Where the Kid is drowned under waves, and the Bear
Kept chained to his pole—is small enough.
I am to be changed
Whose lover is at wine and gaming
With knuckle-bones. She smears her eyes with charcoal
So he will not see her—if he should look up—
Looking away. Or, if not that girl,
Then what is the same,
A ghost, skirling inside an urn called
Tomis. Flattery! That is the work
Of a woman and a ghost. Let us play them
Tonight, before I am both, and you neither.
My friends tell me, Fabia, I am
Married to story,
And so to change. But men do not change,
They grow old, and grow afraid. I have
Left wives before, but not one I loved. There, there,
… The very poem of Troy is enacted!
The fires wept on, the hearth gods smashed,
The old queen’s ashes
Passed from hand to hair. They are afraid
For themselves, my friends, and come to offer
Advice like gentlemen. I may as well count
On the critics. Not that I mind to beg them
For it. Their pity is a fool’s gold
And dealt in Caesar-
Struck coin. One will pay my ferry-ride.
But what shall I take from this last night?
A book? A strong leather cloak? A pen to blind
Myself with petitions? We all live someone
Else’s story, so we may know how
It turns out. I have
Taken something before, then … But what?
My brother’s life. Yes. No one knows that,
Nor ever thought it then, thirty years ago.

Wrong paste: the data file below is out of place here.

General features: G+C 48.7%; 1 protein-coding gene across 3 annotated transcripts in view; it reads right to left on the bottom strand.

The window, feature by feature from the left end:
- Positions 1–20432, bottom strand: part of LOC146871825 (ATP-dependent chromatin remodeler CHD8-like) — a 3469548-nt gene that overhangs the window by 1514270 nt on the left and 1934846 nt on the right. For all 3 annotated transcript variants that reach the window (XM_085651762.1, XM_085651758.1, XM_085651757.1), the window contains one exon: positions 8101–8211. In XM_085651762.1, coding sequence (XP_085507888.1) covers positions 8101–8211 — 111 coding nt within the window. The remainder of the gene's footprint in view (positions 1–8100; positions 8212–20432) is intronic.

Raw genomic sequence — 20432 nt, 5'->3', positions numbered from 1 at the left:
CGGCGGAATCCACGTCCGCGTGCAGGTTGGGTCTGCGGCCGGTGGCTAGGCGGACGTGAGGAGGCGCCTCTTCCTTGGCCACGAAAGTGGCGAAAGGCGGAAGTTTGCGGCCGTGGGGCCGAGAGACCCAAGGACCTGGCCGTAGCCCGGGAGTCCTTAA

One day, in an island of wheatspikes,
We were playing our war, his mattock
Up in the noonlight’s
Angry hour, my barrel-siding
Like an elephant on the mountain.
Having leaped into some last ditch of defense,
His angular stillness was itself both call
And surrender. Not meant to win,
I wondered, then saw
The snake, black standard of an army
Marching off under the world. I watched
Its tongue question the distance to the boy.
When it stopped, the tale came to my lips. “Brother,
Show respect to the god, a sea-borne
God, come to favor—”
My own panic made up its mission—
“The purple shells on his cave’s ceiling
Were tongues that told of the Sun’s only daughter
Who kept his light from the dead, their souls the chaff
Winnowed from life. If a snake could slip
Into the mill’s pin.…”
Calmed, I continued, and backed away.
He turned to me, as one who believes
Will turn the page, and as he turned, the snake struck.
The stone in my throat was that one said
To turn black in the hand of a liar.
Dog’s milk was rubbed on
His gums, a wolf’s liver in thin wine
Was forced, and cow dung through a fresh reed.
Superstitions save what’s no longer wanted.
He died. He died as silent as I’ve remained.
The next day I dreamed the god came back,
Had truly returned
And come to the chamber of the dead.
My brother, pale as a grain fallen
On a cloth, recognized him and stood, head bowed,
Intent on his part. Then the god took him up
To Hercules whose quiver behind
Is a crown of stars.
But the great Serpent coiled in night,
As the boy approached, wound itself round
The hero’s outstretched arm who was to hold
Him fast by his side, a friend to his labors.
So the boy in error was taken
Further up, farther
Away, too far to be seen by men.
But I have, there between the bowstring
And the shaft, whenever I look up for a line.
Exile—a boy into death, the bit of life
Stranded in a song, or its singer—
Is the end of our
Belief. It comes to pass, the last change
As the first, from a stream of star-shot
Wonderment that falls down to our home on earth.